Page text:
• If you offer a reward, do NOT specify the amount!!
  • Paper the area with these flyers out to a 1 or 2 mile radius of where your turtle went missing.
  • Contact local veterinary clinics and hospitals to ask if your turtle has been turned in to them.
  • Contact any local zoos or animal parks with the same question.
  • Visit local businesses (especially pet stores and coffee shops/juice bars) and ask to post your flyers there.
  • Visit schools (if school is in session) to alert teachers, kids and parents that your turtle is missing (kids are almost as good as dogs at finding low-to-the-ground hiding turtles).
  • Talk to everyone you see while you are out posting flyers and searching – pay particular attention to anyone you see walking a dog!
  • If your neighborhood has a community website, post a message asking everyone to help you look for your turtle.
  • Visit your city’s Facebook Lost Pets page (most cities have one) and post your turtle’s information there.
  • Post an ad on Craig’s List for your area with information about your missing turtle.
  • Use the heck out of your social media feeds (Facebook, Twitter, Instagram, et al) to plead for help. Post lots of cute pictures so people will be very motivated to share your turtle’s description with their networks as well.
  • Visit the websites for your city’s animal shelters (such as the Humane Society and the SPCA) and use any online forms you find there to post a missing pet notification.
  • Contact your local community newspaper(s) and ask if they offer a free missing pet listing – many will.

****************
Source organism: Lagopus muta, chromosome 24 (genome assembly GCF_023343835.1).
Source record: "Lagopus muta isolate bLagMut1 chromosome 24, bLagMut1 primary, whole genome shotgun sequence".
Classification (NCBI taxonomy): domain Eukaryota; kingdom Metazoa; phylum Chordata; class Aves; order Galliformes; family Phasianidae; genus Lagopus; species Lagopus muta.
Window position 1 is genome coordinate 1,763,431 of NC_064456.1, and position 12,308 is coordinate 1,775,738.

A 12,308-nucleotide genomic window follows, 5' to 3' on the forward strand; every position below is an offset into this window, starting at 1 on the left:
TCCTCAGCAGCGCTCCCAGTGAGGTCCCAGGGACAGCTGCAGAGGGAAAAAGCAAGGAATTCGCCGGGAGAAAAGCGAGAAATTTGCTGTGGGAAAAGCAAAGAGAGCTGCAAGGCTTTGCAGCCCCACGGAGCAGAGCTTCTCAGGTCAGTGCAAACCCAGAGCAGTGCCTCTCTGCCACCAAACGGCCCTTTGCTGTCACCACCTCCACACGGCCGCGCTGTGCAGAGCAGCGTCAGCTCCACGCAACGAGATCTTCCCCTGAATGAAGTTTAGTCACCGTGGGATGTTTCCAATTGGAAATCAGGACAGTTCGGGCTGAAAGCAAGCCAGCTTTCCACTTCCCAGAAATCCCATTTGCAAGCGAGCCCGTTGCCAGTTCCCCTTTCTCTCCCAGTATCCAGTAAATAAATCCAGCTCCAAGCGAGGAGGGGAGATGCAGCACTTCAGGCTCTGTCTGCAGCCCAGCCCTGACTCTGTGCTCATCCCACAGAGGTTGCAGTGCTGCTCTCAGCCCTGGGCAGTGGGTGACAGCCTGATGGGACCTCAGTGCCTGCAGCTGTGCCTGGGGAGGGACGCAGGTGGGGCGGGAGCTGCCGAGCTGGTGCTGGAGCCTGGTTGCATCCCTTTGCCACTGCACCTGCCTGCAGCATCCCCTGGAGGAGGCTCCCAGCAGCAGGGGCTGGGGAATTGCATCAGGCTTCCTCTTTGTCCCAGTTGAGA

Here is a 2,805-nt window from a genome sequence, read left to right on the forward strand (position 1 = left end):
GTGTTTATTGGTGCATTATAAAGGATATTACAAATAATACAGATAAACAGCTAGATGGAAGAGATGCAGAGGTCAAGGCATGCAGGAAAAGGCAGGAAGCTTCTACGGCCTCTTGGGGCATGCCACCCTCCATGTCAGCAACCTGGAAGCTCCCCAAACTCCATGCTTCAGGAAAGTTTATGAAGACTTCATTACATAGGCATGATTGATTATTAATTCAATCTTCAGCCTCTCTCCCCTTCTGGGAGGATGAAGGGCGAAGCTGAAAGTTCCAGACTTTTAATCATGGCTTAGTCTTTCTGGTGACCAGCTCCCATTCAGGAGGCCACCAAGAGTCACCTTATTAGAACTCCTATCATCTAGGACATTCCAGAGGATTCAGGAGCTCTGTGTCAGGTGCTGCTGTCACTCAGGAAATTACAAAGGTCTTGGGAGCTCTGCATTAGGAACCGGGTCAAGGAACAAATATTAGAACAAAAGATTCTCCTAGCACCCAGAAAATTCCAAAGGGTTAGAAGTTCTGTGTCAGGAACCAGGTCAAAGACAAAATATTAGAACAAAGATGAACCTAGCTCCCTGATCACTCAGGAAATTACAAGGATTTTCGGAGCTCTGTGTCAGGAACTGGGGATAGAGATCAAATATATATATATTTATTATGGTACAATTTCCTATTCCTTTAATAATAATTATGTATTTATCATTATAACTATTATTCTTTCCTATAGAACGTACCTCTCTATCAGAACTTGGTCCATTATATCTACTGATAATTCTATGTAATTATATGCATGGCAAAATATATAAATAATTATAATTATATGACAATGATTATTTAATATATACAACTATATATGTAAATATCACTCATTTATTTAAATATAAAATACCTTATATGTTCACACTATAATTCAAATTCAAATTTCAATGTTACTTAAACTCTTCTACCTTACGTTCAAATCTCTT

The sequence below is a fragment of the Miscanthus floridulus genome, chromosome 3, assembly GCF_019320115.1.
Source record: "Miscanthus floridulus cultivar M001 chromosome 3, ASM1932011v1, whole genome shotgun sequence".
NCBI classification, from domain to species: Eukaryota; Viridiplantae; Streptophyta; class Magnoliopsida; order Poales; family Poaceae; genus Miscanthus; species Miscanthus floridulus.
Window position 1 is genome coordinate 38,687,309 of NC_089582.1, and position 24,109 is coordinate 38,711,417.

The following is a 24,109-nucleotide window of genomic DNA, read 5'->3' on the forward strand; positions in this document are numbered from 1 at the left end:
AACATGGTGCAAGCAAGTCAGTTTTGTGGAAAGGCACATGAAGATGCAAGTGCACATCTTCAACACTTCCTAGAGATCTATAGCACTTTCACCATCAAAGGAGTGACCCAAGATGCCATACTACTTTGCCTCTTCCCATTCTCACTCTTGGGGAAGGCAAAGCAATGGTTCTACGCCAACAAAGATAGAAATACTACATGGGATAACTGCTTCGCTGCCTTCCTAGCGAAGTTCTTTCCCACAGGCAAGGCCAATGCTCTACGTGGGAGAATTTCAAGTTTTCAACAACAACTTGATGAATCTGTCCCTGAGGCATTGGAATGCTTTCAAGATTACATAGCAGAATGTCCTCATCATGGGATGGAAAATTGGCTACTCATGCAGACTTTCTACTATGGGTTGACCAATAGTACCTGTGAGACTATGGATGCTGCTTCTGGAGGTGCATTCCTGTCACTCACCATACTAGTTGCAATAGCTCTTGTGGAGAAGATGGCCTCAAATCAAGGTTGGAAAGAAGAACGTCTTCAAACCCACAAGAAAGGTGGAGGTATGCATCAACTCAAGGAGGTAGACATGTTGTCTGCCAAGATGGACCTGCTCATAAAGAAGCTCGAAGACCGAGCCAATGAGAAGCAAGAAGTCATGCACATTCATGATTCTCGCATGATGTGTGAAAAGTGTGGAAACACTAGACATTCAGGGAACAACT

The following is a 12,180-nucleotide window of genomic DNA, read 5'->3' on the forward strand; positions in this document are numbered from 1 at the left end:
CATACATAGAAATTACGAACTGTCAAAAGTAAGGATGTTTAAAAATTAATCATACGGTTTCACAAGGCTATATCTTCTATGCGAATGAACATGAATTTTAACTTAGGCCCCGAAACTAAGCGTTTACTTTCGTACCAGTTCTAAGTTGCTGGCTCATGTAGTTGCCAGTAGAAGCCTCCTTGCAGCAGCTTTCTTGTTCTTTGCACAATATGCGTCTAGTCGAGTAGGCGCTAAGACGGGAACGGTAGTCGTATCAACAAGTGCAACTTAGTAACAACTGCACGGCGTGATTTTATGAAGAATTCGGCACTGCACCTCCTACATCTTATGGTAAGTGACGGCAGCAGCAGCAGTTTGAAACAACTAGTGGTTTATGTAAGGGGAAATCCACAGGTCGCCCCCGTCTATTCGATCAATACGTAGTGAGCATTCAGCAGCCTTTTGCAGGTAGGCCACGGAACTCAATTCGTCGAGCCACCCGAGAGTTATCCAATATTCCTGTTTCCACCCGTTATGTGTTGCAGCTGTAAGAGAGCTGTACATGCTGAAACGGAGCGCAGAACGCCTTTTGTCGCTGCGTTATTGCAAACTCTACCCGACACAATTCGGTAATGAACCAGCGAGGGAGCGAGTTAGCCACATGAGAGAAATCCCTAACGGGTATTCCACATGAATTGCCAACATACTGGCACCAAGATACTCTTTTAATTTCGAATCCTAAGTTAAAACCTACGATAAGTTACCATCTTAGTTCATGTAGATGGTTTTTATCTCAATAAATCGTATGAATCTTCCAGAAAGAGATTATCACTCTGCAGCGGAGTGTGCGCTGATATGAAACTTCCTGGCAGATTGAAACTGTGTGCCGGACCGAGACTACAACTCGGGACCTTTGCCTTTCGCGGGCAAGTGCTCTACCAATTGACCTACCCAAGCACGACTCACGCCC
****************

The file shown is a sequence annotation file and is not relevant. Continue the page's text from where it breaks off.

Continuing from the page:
• Post a flyer on the back of your car so neighbors can read it when you are out running errands or parked in front of your house.

Of course, continue searching while you are doing all this.

Here are some helpful search-related tips other turtle and tortoise parents shared with me when I was looking for Malti:

  • Often missing turtles don’t travel far. Rather, they hide near the area where they went missing, so look under anything (cars, trash cans, logs, rocks, bushes – I found Malti hiding under a bush!).
  • Depending on your local weather, just after dawn and before/during dusk can be great times to search since these are cooler times and turtles often come out to hydrate and hunt for food.
  • Also try placing a few tempting morsels out during dawn/dusk times. A turtle’s sense of smell is one of the most powerful senses.
  • If you search after dark, you might get lucky by shining a flashlight and seeing your turtle’s eyes reflected back at you.
  • If your turtle or tortoise is a hibernating species and it is near the time when hibernation might naturally occur (seasonally speaking), do NOT give up hope! There are some cases of turtles going “missing” in late fall and all winter that suddenly turn up again when spring’s warm temperatures bring them out of hibernation.

So earlier I mentioned that sometimes, when you really want to find your turtle and nothing else you’ve tried is working, it may become time to try something totally “out there” and new.

This is what I did. I hired an animal communicator to help me locate Malti.

Now, this wasn’t my first time working productively with an animal communicator, and I’ve also read several helpful books on the topic. I was quite open to this resource and eager to make use of it.

Not only did hiring the animal communicator give me extra emotional support and practical search ideas at a time when I really needed both, but I gained valuable new insight into why animals sometimes go “missing” and how to consider a possible return from their point of view.

For example, sometimes a pet will go missing just to have a “wild” experience (this was Malti’s reason).

But other times, a pet will leave because they are being bullied by another pet or they are unhappy for some reason (food, enclosure, interaction time, et al).

And sometimes a pet will depart because they have work to do that relates to their life purpose and goals.